The Menasha Health Department accounts for about 5 percent of the city’s expenditures and serves residents across county lines. Without a city health department, Merkes said, Menasha residents in Calumet County would receive a lower level of services than Menasha residents in Winnebago County, creating a divide.
Menasha also pays for street reconstruction projects through its tax levy. In other communities, a portion of the reconstruction costs are billed to adjacent property owners through special assessments.
“It’s a really important thing that we don’t special assess because you don’t get stuck with some big, huge bill that you were not expecting,” Merkes said. “You might be paying a little bit more every year, but you never have this $5,000 surprise one year, either.”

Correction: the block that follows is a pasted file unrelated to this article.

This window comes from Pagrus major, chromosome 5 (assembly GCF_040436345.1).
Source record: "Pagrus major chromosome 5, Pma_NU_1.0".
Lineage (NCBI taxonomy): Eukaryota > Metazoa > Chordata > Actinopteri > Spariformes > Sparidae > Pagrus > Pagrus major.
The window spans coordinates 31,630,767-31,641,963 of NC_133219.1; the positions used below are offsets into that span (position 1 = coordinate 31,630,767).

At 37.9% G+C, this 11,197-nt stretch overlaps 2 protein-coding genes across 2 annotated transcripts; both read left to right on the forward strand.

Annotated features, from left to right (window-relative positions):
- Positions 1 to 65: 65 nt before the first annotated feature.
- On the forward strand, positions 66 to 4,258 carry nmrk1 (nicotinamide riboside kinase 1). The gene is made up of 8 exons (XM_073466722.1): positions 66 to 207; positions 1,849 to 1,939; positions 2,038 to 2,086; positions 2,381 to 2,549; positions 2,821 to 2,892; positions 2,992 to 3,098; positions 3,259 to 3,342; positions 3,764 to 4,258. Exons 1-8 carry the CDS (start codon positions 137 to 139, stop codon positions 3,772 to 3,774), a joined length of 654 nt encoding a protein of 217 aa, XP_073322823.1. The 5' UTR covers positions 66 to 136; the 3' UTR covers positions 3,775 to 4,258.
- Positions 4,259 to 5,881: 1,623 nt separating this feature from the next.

Some of Menasha’s tax burden traces to the city’s failed steam plant. The 2014 levy includes nearly $1.5 million to pay debt incurred for the plant. That translates to $1.59 on the tax rate, or $239 on a $150,000 home.
“We are dealing with it,” Merkes said. “We could have ended up in a situation that was much, much worse. We found a way to make it manageable rather than go down to a part-time fire department and get rid of half our police officers and close our parks.”
Kaukauna and Menasha, the two highest-cost communities in the survey, operate electric utilities that provide some relief to residents. Kaukauna boasts residential electric rates that are 27 percent lower than We Energies, and Menasha touts rates 19 percent lower than We Energies.
The difference can save Kaukauna customers about $270 annually and Menasha customers about $200 annually. The survey on taxes and fees didn’t account for electric costs because most communities don’t have an electric utility.
— Duke Behnke: 920-729-6622, ext. 32, or firstname.lastname@example.org; on Twitter @DukeBehnke